2. Decide What You Want
    After the decision is made to change, you need to decide what type of change is necessary to meet your goals. “Once you decide there’s something you can do better, you need to decide whether to make a little tweak or a major overhaul,” Strauss says. “You have to decide what’s best for your brand.  (Learning a new craft and/or adding a new item to your product line up can bring new life to your handmade microbusiness. Once you decide what it is you truly want out of your business, It is so true to say “Entrepreneurs have more ideas than they have time for. The absolute first stage is deciding to cut off all those other ideas and focus on one. Making a decision to make a decision is the hardest thing for entrepreneurs to do.” Once you have clarity on your goals and values, making a decision should be easy. (We often ask potential new members to read what Gypsy Spoonful believes about handmade, and small business, and doing business in America before committing to applying as a maker. You can see this our ideals and values by clicking here.)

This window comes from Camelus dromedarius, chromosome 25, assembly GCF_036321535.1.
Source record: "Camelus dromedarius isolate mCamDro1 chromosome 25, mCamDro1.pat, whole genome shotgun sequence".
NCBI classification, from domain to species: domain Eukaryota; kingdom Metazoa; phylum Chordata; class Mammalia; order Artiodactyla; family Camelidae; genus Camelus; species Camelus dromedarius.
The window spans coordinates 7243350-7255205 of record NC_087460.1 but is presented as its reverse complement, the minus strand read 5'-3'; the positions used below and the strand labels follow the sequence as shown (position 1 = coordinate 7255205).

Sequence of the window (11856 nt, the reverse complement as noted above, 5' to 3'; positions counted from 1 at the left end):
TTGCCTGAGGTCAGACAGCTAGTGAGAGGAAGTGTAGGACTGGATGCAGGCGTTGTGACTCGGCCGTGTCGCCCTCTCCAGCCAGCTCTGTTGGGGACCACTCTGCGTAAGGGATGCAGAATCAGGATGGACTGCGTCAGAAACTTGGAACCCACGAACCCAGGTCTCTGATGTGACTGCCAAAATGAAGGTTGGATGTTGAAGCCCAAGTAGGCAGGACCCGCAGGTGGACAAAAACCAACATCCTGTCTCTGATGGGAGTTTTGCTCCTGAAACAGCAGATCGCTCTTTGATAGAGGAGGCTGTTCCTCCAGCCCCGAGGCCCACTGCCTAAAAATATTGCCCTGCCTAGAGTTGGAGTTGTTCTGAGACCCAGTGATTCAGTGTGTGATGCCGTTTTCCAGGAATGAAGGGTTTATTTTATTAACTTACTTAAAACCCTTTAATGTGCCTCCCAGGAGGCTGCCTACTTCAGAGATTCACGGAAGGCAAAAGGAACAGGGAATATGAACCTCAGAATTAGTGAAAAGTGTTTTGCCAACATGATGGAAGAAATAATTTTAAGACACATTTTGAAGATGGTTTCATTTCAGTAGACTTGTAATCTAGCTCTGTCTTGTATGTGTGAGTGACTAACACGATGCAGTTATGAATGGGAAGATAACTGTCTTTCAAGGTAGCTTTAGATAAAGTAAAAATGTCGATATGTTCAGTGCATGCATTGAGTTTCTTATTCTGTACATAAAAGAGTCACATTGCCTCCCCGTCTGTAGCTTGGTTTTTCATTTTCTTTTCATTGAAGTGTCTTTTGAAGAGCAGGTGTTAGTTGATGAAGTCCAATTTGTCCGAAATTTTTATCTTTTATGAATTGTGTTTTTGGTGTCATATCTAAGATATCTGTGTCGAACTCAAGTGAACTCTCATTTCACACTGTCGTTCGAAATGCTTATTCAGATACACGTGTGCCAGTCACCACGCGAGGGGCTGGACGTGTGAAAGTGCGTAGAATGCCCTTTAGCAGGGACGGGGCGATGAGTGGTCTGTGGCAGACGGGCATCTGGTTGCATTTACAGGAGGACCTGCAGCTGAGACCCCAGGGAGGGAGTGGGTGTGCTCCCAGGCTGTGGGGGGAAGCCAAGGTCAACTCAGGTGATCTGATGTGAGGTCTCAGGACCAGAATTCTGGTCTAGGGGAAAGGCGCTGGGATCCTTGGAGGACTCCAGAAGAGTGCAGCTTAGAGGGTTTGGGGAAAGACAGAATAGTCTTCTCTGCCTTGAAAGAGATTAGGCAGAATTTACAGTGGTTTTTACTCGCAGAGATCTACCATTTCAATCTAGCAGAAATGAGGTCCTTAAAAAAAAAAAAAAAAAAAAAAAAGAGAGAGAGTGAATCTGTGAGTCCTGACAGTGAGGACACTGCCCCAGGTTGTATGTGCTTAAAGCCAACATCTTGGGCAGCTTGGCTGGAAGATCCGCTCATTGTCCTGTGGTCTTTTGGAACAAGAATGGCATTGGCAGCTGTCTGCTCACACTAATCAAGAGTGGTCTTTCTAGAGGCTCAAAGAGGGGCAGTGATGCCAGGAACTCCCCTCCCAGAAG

3. The next step is something every business owner should be experienced at–making and following a business plan. “You need to act as if you’re starting from scratch,” Strauss says. “You need to think it through thoroughly, figure out who the competition is, how you are going to beat them and what the costs are. Strauss and Greenstreet suggest sharing your plans with other business owners or a mastermind group. “Entrepreneurs tend to rely on intuition a lot, but you need to make sure other people think your plan is a good idea,” Strauss says. (This is why Gypsy Spoonful has been built around the concept of “community”, we rely on our “mastermind group” to support, share and build each other up. Being an entrepreneur can be a lonely venture, if you are in community with other like-minded small business owners, it makes it more enjoyable, less stressful and you can learn from other’s successes and mistakes as well).